Outside the Hub Heritage and Transport Museum in Alston is the above Hunslet 0-4-0 DMF. It is an example of the standard Hunslet loco of the period which was supplied to various collieries around the coalfields as part of the mechanisation of collieries undertaken by the National Coal Board in the 1950’s.
The Hunslet left the Leeds works on 29th September 1952 and was delivered to Chiltern Colliery. It hauled coal from underground at Chiltern Colliery to the Dean & Chapter Colliery shaft where it was brought to the surface. In 1956 the Hunslet was allocated National Coal Board Number 2403/51. This was a unique identification and was painted on the locomotive. The number was broken down as follows: 2=NCB No.2 Division, which was Durham; 4=No.4 Area within the Durham Division and 03 which was Chiltern Colliery within No.4 Area – the collieries being numbered from 01 alphabetically.
Exhaust gases are channelled through an exhaust conditioner where the noxious fumes are reduced to acceptable levels. To make the locomotive safe for mine working, further improvements were made to make the engine completely flameproof. This was to meet the stringent safety requirements to work in an environment where explosive gases were present. This was successfully achieved in 1939 when Hunslet No. 2008 went to Rossington Colliery near Doncaster. The underground locomotives had pipes pointing down towards the wheels which were designed to blow sand on to the tracks to aid traction when the vehicle was pulling heavy loads or going up gradients. The Hunslet is a fine example of our industrial heritage.
Until the middle of the 19th century, Tebay was a hamlet which formed part of the parish of Orton. The railway came in 1846 and with the steady increase in the population, it was recognized that Tebay needed its own church. With an initiative from the Bishop of Carlisle and funds from the London & North Western Railway Company, a separate ecclesiastical parish was created. The building was completed in 1880 and was the design of architect C J Ferguson who was a pupil of the English Gothic Revival architect George Gilbert Scott.
Consecrated on 20th July 1880 by Reverend Harvey Goodwin (Lord Bishop of Carlisle), the church is dedicated to Saint James – the fisherman of Galilee. The building is constructed of rock faced snecked granite blocks (Shap granite) and features a west baptistry in the form of a big apse. Next to the western baptistry is a three stage round bell turret with conical spire.
March 1896 saw the arrival of Reverend A E Palin who had previously been curate in Workington, Scotby and Maryport. The heating system and organ were in urgent need of repairs at this time and by July of the same year, a considerable amount of funds had been raised in order to begin work. Following rebuilding work the organ was reopened on 22nd June 1898, celebrated with a Parish Supper, costing more than the original value of the instrument.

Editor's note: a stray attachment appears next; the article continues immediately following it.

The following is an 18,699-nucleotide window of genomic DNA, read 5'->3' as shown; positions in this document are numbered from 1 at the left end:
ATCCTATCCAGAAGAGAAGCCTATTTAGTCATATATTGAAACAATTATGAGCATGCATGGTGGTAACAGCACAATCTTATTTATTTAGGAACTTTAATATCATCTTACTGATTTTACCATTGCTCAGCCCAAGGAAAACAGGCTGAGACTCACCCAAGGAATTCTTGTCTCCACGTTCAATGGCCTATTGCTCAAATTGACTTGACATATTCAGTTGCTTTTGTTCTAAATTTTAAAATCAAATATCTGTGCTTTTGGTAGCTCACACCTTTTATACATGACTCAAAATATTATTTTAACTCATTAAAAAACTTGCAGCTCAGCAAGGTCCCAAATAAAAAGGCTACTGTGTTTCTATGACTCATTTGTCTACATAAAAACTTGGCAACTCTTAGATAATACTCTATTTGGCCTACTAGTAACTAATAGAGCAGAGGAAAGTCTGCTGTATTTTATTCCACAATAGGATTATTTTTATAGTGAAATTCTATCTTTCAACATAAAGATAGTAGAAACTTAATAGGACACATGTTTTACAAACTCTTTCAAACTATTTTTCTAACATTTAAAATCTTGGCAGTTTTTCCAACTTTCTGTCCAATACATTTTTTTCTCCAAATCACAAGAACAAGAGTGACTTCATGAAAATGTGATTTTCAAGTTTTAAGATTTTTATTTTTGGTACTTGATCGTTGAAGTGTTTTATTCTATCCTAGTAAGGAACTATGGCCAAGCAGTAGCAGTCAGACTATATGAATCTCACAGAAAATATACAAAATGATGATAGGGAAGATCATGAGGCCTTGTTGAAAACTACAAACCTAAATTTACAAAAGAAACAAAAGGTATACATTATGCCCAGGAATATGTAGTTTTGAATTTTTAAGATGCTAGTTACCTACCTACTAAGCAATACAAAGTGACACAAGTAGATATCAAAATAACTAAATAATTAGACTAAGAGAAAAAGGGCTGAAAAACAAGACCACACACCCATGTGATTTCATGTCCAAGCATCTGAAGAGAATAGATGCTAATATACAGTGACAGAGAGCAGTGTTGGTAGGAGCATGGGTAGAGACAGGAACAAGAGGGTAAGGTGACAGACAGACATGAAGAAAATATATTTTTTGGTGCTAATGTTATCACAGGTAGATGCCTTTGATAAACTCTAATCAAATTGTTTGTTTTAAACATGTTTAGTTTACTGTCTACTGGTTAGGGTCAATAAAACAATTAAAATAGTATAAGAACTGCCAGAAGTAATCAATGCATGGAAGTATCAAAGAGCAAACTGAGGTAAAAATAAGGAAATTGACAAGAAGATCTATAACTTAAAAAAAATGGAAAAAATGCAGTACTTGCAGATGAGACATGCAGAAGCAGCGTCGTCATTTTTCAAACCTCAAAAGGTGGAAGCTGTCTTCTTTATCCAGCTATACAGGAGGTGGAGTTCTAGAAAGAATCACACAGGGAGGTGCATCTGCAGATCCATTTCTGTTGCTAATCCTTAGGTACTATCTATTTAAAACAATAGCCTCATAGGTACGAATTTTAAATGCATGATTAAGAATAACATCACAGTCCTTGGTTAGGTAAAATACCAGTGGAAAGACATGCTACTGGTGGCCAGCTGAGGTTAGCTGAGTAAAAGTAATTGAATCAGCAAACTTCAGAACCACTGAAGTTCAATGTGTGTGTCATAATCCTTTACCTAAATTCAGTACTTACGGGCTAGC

The interior of the church is brick-faced, yellow with red bands and the north plank porch door (above) sits within a pointed surround. Referred to as a true railway church, the inside is built with railway bricks and features pews akin to those found in a railway waiting room.
After the Reverend Arthur Aird left in 1977, Tebay was combined with Orton and was no longer a separate parish. Under Canon Norman Scott, Ravenstonedale with Newbiggin on Lune was added to the parish in 1981. Shap and Bampton have since been combined and the new five parish unit is called High Westmorland.
Shap granite was also used for the font (above) which is surmounted by a railway engine wheel cover.
The Church of St James is Grade II Listed.
The Dry Room
On the west side of the Hall, and next to the West Formal Garden, is the Victorian Laundry. The early 19th century building is constructed of brick consisting of two storeys and features twenty four pane sash windows to the ground floor. As it was in Victorian times, the ground floor is separated into Wet and Dry Rooms both having stone flag floors.
The Dry Room has two drying racks which hang from the ceiling. A laundry maid would bring wet clothes into the Dry Room to be dried, starting with the rollers of the iron-framed mangle to squeeze out water. This would also be used for pressing dry clothes. The Dry Room has a big box mangle in the centre of the room which was used to press large damp sheets or tablecloths.
The Wet Room
The Wet Room features a wooden sink range with brass taps and two set pots with grates beneath on the rear wall. Large bowls were used to boil clothes with smaller bowls used for general washing. Both would have been heated from below by fires. The dolly would have been twisted strenuously through clothes in soapy water and heavily stained clothing would have been scrubbed vigorously against a washing board.
The work of the laundry maid would have been exhausting and they were not expected only to do the dirty washing of Beningbrough. It was a common belief that washing dried in country air was healthier than that dried in a town so the family would have sent their laundry up to Beningbrough from their London and Brighton houses.
The Laundry Rooms are Grade II Listed.